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The Lost Prince Frances Hodgson Burnett

V "Silence Is Still the Order"

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Perhaps he had asked a stupid question--perhaps his father had always been looking for him, perhaps that was his secret and his work.

But Loristan did not look as if he thought him stupid. Quite the contrary. He kept his handsome eyes fixed on him still in that curious way, as if he were studying him--as if he were much more than twelve years old, and he were deciding to tell him something.

``Comrade at arms,'' he said, with the smile which always gladdened Marco's heart, ``you have kept your oath of allegiance like a man. You were not seven years old when you took it. You are growing older. Silence is still the order, but you are man enough to be told more.'' He paused and looked down, and then looked up again, speaking in a low tone. ``I have not looked for him,'' he said, ``because--I believe I know where he is.''

Marco caught his breath.

``Father!'' He said only that word. He could say no more. He knew he must not ask questions. ``Silence is still the order.'' But as they faced each other in their dingy room at the back of the shabby house on the side of the roaring common road--as Lazarus stood stock- still behind his father's chair and kept his eyes fixed on the empty coffee cups and the dry bread plate, and everything looked as poor as things always did--there was a king of Samavia--an Ivor Fedorovitch with the blood of the Lost Prince in his veins--alive in some town or city this moment! And Marco's own father knew where he was!

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He glanced at Lazarus, but, though the old soldier's face looked as expressionless as if it were cut out of wood, Marco realized that he knew this thing and had always known it. He had been a comrade at arms all his life. He continued to stare at the bread plate.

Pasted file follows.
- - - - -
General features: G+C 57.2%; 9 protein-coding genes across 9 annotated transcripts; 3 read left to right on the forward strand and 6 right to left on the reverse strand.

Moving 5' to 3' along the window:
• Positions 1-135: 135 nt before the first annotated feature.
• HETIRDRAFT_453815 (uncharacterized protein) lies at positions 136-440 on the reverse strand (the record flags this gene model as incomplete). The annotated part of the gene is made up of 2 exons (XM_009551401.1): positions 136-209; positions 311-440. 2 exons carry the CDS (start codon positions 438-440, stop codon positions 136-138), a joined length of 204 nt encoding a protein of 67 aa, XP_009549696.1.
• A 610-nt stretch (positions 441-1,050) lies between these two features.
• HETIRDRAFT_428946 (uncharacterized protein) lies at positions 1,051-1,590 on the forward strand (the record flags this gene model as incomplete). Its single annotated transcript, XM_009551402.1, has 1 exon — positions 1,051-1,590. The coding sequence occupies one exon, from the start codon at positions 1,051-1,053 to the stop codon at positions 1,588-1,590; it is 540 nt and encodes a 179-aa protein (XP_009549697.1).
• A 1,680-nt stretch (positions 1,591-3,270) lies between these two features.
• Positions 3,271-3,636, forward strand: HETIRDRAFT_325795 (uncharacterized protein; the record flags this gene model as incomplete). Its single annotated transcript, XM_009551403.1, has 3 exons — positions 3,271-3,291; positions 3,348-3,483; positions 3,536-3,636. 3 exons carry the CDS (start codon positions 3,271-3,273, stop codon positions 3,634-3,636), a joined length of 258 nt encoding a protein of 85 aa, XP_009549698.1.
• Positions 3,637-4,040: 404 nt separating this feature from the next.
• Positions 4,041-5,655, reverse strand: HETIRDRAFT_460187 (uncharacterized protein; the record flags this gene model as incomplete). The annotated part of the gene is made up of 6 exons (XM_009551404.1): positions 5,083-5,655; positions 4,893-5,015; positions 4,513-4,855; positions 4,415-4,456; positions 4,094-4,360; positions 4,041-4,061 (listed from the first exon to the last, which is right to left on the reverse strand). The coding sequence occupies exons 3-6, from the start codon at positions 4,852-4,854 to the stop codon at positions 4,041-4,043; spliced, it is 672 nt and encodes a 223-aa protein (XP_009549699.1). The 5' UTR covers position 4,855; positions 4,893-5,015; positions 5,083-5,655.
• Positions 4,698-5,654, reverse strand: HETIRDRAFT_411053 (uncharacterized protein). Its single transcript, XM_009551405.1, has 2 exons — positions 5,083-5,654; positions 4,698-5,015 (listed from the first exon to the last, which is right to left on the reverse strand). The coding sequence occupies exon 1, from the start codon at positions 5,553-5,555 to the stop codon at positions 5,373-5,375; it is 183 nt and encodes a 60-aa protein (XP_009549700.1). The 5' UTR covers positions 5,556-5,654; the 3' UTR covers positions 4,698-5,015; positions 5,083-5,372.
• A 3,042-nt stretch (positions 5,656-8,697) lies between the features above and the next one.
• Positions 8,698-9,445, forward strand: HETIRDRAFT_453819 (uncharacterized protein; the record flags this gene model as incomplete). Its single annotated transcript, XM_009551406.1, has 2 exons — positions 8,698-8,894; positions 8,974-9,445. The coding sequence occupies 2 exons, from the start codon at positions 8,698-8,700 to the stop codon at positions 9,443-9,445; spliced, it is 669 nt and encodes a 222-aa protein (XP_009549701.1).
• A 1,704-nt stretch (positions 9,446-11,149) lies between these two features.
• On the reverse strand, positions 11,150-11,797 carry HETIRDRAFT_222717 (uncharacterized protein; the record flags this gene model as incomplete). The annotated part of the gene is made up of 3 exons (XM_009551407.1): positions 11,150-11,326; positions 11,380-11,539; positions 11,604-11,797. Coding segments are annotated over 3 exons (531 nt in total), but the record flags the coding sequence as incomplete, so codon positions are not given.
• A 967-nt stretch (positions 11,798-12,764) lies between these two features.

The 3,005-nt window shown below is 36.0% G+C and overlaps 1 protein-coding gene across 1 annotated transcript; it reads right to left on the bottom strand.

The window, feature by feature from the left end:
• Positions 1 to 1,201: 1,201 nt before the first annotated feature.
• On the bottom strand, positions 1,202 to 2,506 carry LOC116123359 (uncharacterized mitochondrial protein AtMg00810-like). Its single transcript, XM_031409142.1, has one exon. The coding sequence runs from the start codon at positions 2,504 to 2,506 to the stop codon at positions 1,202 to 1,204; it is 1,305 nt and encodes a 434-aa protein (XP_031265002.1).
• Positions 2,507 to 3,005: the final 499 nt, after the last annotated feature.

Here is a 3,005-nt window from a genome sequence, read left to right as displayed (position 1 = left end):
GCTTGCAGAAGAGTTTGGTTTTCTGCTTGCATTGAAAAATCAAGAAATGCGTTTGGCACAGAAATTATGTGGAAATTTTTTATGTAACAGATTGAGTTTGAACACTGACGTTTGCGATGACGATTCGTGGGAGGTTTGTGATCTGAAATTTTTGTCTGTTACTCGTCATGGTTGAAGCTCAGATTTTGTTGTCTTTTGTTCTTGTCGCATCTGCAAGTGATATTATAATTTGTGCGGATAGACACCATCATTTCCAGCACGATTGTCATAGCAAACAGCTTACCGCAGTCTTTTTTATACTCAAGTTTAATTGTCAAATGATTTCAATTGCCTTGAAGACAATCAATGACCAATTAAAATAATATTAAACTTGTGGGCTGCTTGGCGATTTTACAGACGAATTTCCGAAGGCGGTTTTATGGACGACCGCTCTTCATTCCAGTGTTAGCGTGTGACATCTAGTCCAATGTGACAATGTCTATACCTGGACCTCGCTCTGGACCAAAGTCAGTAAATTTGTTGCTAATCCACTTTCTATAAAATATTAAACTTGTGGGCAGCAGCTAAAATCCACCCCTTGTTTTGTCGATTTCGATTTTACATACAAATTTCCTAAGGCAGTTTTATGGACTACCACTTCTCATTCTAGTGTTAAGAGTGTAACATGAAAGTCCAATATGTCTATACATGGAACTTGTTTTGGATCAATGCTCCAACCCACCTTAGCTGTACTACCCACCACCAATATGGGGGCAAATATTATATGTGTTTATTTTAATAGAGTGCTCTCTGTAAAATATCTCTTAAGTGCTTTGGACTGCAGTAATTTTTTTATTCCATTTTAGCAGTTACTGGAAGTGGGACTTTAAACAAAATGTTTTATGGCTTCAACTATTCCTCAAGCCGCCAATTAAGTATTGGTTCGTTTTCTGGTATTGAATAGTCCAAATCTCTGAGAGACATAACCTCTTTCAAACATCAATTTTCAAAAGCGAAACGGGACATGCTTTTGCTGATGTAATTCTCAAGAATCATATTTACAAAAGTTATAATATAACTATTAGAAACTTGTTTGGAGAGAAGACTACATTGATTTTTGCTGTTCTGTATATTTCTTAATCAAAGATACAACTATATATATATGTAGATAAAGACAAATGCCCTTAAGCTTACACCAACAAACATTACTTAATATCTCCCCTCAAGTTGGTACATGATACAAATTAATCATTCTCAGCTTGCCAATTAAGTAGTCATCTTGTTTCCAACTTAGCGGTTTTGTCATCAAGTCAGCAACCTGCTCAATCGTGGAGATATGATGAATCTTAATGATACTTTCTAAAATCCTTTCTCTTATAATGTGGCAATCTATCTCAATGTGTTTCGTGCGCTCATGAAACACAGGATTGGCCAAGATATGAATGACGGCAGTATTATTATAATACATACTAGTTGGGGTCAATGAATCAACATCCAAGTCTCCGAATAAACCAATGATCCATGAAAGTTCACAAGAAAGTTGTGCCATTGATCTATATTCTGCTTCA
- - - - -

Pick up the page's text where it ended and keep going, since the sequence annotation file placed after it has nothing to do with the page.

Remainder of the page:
Loristan spoke again and in an even lower voice. ``The Samavians who are patriots and thinkers,'' he said, ``formed themselves into a secret party about eighty years ago. They formed it when they had no reason for hope, but they formed it because one of them discovered that an Ivor Fedorovitch was living. He was head forester on a great estate in the Austrian Alps. The nobleman he served had always thought him a mystery because he had the bearing and speech of a man who had not been born a servant, and his methods in caring for the forests and game were those of a man who was educated and had studied his subject. But he never was familiar or assuming, and never professed superiority over any of his fellows. He was a man of great stature, and was extraordinarily brave and silent. The nobleman who was his master made a sort of companion of him when they hunted together. Once he took him with him when he traveled to Samavia to hunt wild horses. He found that he knew the country strangely well, and that he was familiar with Samavian hunting and customs. Before he returned to Austria, the man obtained permission to go to the mountains alone. He went among the shepherds and made friends among them, asking many questions.

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The Lost Prince
Frances Hodgson Burnett

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